The International Crown Fire Modeling Experiment fuel treatment trials [abstract]
Document Type: Conference Paper
Author(s): Martin E. Alexander; Rick A. Lanoville
Editor(s): R. Todd Engstrom; Krista E. M. Galley; William J. de Groot
Publication Year: 2004

Cataloging Information

  • boreal forests
  • Canada
  • catastrophic fires
  • crown fires
  • dead fuels
  • experimental fires
  • field experimental fires
  • fire control
  • fire danger rating
  • fire management
  • fire protection
  • fuel breaks
  • fuel management
  • fuel models
  • fuel moisture
  • fuel types
  • ignition
  • moisture
  • Northwest Territories
  • photography
  • Picea mariana
  • Pinus banksiana
  • Populus
  • Populus tremuloides
  • rural communities
  • site treatments
  • thinning
  • wildfires
  • wind
  • woody fuels
Record Maintained By:
Record Last Modified: March 16, 2021
FRAMES Record Number: 42472
Tall Timbers Record Number: 17549
TTRS Location Status: In-file
TTRS Call Number: Tall Timbers shelf
TTRS Abstract Status: Fair use, Okay, Reproduced by permission

This bibliographic record was either created or modified by the Tall Timbers Research Station and Land Conservancy and is provided without charge to promote research and education in Fire Ecology. The E.V. Komarek Fire Ecology Database is the intellectual property of the Tall Timbers Research Station and Land Conservancy.


Several fuel treatment demonstration trials or case studies were carried out as part of the International Crown Fire Modelling Experiment (ICFME), Northwest Territories: 1) demonstrating the value of fully leafed-out trembling aspen (Populus tremuloides) stands as fuelbreaks during the summer (one plot dominated by aspen with the ignition face consisting of jack pine [Pinus banksiana]-black spruce [Picea mariana]); 2) evaluating the National Fire Protection Association (NFPA) 299 Standard for rural home protection from wildfires in forested areas involving 10 m of defensible space and then a further 20 m of fuel treatment (two plots); and 3) examining the relative effectiveness of low pruning-light thinning-dead and/or down woody fuel removal in modifying fire behavior (a paired plot of nearly equal proportions). These three situations were examined during the burning of the Aspen Plot on 17 June 1999, Plot I1 on 18 June 1999, and the Treated-Untreated Plot on 14 June 2000, respectively. In the case of Plot I1, unfortunately a shift in wind direction soon after ignition resulted in the crown fire flame front flanking by the simulated house-clearing-fuel-treated area as opposed to taking a direct 'hit.' Attempts to burn the second plot (I2) to evaluate the NFPA 299 Standard in 2000 and 2001 were foiled by weather conditions. Consequently, the NFPA 299 Standard has yet to be fully evaluated. All three experimental fires were carried out under extreme fire danger conditions according to the classification system used in the Northwest Territories; in actual fact, the Fire Weather Index component of the Canadian Forest Fire Weather Index System exceeded a value of 30 in all three instances. As a result of the efforts undertaken during ICFME the following can be concluded: 1) an aspen stand after full green-up can serve as a very effective barrier to high-intensity crown fires under certain circumstances; 2) the NFPA 299 Standard was found adequate for a flanking crown fire; and 3) the positive effects of fuel removal-manipulation on potential fire behavior may be offset by the negative effects of decreased fuel moistures and increased in-stand winds, thus enunciating the need for treating the organic layer in order to modify fire behavior. Photographs of all three experimental crown fires associated with the ICFME fuel treatment trials carried out to date can be found on the ICFME website ( icfme/icfme_e.htm). © 2004, Tall Timbers Research, Inc.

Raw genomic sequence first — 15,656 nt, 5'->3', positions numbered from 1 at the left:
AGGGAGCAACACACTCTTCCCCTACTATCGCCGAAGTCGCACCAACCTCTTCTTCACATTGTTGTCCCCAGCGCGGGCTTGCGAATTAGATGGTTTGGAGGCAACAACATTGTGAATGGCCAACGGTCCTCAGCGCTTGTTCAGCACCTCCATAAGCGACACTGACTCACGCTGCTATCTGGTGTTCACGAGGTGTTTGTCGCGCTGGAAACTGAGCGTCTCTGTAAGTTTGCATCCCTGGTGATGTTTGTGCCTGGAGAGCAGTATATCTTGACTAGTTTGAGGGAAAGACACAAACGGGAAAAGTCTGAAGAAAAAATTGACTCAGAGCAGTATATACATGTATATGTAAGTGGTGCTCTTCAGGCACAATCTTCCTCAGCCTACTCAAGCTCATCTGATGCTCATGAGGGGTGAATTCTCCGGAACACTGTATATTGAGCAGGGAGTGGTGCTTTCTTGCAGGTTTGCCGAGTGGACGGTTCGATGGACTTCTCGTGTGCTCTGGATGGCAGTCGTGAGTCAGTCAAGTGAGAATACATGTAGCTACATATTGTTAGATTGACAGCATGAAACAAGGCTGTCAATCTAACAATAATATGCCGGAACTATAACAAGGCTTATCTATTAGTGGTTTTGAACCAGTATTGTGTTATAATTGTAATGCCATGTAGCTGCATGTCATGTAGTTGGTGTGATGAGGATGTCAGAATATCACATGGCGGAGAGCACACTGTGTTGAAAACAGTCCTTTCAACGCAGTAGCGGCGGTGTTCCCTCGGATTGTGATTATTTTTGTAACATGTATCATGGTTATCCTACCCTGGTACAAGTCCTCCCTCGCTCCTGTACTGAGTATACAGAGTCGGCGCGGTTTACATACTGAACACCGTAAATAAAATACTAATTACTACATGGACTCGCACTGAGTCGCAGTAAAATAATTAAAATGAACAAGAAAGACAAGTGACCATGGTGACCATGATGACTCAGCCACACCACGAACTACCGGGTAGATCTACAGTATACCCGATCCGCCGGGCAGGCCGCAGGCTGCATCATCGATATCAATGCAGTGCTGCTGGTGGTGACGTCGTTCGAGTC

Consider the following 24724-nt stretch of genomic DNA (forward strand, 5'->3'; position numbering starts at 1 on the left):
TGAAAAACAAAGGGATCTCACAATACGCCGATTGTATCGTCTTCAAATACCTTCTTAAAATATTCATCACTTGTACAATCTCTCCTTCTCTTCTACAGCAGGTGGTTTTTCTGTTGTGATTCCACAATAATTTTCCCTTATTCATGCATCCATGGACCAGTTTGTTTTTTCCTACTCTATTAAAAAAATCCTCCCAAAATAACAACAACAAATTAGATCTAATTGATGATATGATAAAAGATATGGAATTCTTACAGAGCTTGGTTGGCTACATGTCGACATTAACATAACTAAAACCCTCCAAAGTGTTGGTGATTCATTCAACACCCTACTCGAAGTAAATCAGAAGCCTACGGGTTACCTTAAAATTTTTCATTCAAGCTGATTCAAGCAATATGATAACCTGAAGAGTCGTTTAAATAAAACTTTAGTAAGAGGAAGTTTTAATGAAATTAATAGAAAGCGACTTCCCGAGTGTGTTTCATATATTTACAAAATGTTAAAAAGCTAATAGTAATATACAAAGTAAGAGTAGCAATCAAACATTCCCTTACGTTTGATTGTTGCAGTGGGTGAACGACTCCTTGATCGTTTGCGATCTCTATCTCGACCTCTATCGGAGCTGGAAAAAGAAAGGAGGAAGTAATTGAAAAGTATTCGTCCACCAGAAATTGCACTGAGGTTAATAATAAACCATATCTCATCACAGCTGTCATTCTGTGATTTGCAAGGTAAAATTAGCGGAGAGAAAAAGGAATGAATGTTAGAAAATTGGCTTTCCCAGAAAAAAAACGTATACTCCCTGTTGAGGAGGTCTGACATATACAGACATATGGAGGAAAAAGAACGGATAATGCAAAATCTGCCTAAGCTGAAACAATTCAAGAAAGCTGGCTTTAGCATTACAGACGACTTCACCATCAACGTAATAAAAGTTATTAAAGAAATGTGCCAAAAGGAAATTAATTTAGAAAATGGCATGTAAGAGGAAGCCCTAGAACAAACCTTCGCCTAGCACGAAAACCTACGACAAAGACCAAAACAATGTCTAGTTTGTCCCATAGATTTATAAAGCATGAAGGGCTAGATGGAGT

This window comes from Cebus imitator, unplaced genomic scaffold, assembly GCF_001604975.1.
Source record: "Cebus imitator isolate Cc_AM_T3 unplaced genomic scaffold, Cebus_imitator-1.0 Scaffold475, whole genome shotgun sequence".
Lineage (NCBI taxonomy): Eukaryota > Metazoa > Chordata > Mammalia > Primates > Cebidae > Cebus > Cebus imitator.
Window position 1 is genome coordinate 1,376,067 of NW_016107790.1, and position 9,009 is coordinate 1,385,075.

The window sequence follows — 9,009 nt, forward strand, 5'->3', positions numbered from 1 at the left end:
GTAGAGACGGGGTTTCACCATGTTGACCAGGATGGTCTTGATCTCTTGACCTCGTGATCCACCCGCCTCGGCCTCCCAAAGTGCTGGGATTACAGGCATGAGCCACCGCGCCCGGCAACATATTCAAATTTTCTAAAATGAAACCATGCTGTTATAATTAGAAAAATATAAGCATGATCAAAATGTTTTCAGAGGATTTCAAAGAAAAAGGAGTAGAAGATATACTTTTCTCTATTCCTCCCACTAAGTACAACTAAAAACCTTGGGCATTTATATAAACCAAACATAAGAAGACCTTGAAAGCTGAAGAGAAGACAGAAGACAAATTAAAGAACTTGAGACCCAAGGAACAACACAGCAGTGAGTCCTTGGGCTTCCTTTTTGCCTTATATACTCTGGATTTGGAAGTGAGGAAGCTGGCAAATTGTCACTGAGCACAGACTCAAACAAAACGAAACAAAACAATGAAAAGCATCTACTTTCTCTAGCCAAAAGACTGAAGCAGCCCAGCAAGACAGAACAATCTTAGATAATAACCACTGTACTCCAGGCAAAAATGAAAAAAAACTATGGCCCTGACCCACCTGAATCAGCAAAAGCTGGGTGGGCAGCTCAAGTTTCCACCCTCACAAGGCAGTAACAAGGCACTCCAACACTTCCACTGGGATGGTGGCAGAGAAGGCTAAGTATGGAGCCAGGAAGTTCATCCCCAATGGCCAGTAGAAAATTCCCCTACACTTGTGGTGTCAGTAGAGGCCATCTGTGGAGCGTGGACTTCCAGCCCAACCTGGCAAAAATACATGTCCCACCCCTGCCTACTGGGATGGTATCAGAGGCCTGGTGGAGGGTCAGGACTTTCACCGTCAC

Online Link(s):
Alexander, M. E., and R. A. Lanoville. 2004. The International Crown Fire Modeling Experiment fuel treatment trials [abstract], in Engstrom, R. T., Galley, K. E. M., and de Groot, W. J., Proceedings 22nd Tall Timbers Fire Ecology Conference: Fire in temperate, boreal, and montane ecosystems. Kananaskis Village, Alberta, Canada. Tall Timbers Research, Inc.,Edmonton, Alberta, Canada [Imperial Printing Ltd.]. p. 222,